Q: I rent a home from my landlord. I was served with a summons and complaint in a mortgage foreclosure case in which I was named as “unknown tenant.” Can I be evicted by the foreclosing mortgage holder?
A: A tenant is often a victim in a mortgage foreclosure. The tenant pays the landlord, but the landlord does not pay the mortgage holder. The mortgage holder forecloses and in most cases seeks to get rid of the tenant as well as the property owner.
Property ownership is often referred to as bundle of sticks. A tenant buys some of those sticks from the owner and has right of occupancy and use, as defined in his or her lease.
A tenant’s rights and opportunities in a mortgage foreclosure are based in large part on the terms and date of the lease. Florida’s Residential Landlord Tenant Act provides tenant protection in areas like maintenance, notice landlord eviction proceedings. The act does not provide any protection from mortgage foreclosure.
Because the tenant holds some of the ownership “sticks,” a foreclosing mortgage holder generally sues the tenant as well as the owner so that the foreclosure includes all of the ownership interest. That usually means the tenant will lose all his ownership rights under the lease if the foreclosure is completed. However, completion of foreclosure can take months.
In a mortgage foreclosure, the mortgage holder first must get a judgment confirming that the property owner is in default and the amount then due under the mortgage. The foreclosure judgment determines the total amount due to the mortgage holder and includes a provision that if the amount is not paid the property will be sold by the Clerk of Courts to the highest bidder.
Sale date is no less than 21 and no more than 35 days after judgment date, to allow for publication of sale notice in the newspaper.
The foreclosure judgment and sale ends all ownership interests that are inferior to the mortgage being foreclosed and that have been joined in the lawsuit. The tenant’s interest is inferior to the mortgage if the lease was entered after the owner entered the mortgage. If the lease predates the mortgage, the tenant has an interest superior to that of the mortgage holder. For that reason, most commercial lenders require that tenants in apartment buildings, shopping centers and the like sign subordination agreements making their lease hold interest inferior to that of the mortgage. Almost all leases in commercial properties have clauses making the lease hold interest subordinate to any mortgage placed on the property.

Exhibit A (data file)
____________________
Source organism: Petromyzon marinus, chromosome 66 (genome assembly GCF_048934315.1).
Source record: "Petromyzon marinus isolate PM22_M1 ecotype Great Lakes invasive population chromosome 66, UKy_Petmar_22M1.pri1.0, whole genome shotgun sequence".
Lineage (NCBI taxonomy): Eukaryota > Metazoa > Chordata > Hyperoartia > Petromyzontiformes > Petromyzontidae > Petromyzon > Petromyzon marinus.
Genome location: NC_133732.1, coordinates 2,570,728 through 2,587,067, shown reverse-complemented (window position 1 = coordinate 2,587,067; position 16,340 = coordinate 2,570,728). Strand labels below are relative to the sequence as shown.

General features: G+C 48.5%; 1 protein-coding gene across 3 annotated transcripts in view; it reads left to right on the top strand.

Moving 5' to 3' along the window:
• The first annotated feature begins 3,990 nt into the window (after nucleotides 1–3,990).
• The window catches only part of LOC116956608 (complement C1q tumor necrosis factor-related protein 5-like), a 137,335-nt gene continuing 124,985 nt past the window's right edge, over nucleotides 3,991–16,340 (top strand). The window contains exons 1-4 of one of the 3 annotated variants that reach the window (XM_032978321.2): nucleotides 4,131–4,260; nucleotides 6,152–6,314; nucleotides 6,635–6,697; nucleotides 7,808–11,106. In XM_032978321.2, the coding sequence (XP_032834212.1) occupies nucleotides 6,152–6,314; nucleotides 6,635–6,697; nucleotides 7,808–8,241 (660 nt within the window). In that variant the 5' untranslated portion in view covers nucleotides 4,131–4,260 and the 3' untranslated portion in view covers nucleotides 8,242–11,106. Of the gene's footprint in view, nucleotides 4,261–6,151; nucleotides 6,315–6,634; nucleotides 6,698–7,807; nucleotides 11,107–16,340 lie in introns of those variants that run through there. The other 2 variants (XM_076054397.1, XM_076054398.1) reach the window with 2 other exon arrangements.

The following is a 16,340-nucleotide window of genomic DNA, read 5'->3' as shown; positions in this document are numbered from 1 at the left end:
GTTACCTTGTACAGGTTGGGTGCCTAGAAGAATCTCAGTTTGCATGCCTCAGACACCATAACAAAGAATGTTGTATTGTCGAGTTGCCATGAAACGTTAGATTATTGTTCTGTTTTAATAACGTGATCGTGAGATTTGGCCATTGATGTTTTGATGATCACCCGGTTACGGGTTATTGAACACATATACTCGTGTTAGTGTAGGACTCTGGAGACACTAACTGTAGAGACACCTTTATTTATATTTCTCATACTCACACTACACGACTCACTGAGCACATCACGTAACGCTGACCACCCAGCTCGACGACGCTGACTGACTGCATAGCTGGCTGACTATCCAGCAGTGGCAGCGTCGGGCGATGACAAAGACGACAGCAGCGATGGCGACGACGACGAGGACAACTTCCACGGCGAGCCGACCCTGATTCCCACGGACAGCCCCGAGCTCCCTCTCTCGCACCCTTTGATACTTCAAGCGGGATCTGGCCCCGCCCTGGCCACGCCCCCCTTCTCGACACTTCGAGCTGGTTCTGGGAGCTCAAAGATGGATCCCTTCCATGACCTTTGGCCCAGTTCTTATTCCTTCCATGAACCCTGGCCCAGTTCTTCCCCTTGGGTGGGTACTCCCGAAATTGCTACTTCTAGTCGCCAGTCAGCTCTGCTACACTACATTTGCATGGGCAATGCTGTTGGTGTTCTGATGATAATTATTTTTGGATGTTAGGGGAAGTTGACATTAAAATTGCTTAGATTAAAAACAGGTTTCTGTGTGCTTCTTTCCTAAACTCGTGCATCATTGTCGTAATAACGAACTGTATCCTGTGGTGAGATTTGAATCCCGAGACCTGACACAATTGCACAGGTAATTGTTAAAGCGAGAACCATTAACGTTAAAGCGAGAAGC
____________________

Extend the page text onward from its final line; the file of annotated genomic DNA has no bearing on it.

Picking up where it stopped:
Perhaps the biggest foreclosure negative from the tenant’s perspective is that tenant’s security deposit is held by the property owner and obtaining a refund of the deposit may be difficult. If the tenant’s interest is foreclosed, the new owner will not be obligated to abide by terms of the lease or deposit. A purchaser outside of foreclosure would be obligated by the lease and deposit requirements, since the purchaser would take subject to the ownership sticks held by the tenant. A foreclosing mortgage holder does not take subject to those sticks.
Another negative is that you may have to move out of the property prior to natural termination of your lease, if the lender so requires. If that is not an attractive option, you might want to contact the lender and negotiate lease terms for occupancy after the foreclosure sale. Some lenders are happy to have a tenant taking care of the property and paying rent. Most lenders will not sign long term leases, since they plan on selling the property as quickly as possible.
One possible positive is that many landlords in foreclosure will not pursue a tenant who does not pay rent. Hence, you may be able to get your security deposit back by stopping rent payments. There is no guarantee in this regard, as the landlord can still evict you for failure to pay rent as long as the landlord is the property.
Another risk you need to be careful about is the foreclosing mortgage holder may ask you to pay rent to the mortgage holder. Your lease is with the owner, not the lender. If you pay the mortgage holder, the property owner might evict you for failure to pay rent to the proper party. Paying rent to the wrong party is not generally a good defense to eviction.
Suing the landlord for damages is another option, although landlords in foreclosure may not be a ready source of money if you win your lawsuit. The facts and circumstances of each case will affect the outcome.
A tenant in a mortgage foreclosure is caught between the proverbial rock and hard place. Good legal advice can minimize your damages and might even help turn your problem into an opportunity. I suggest you meet with an experienced attorney as soon as possible for advice concerning your case.
William G. Morris is an attorney with offices at 247 North Collier Boulevard. His practice covers a broad range of subjects, including civil litigation, real estate, business and corporate law, estate planning and probate, domestic relations and contracts. He writes this column periodically with respect to legal matters that frequently affect non-lawyers. The information contained in this column is not intended as legal advice and, of necessity, is generalized. For questions about specific circumstances, the reader should consult a qualified attorney.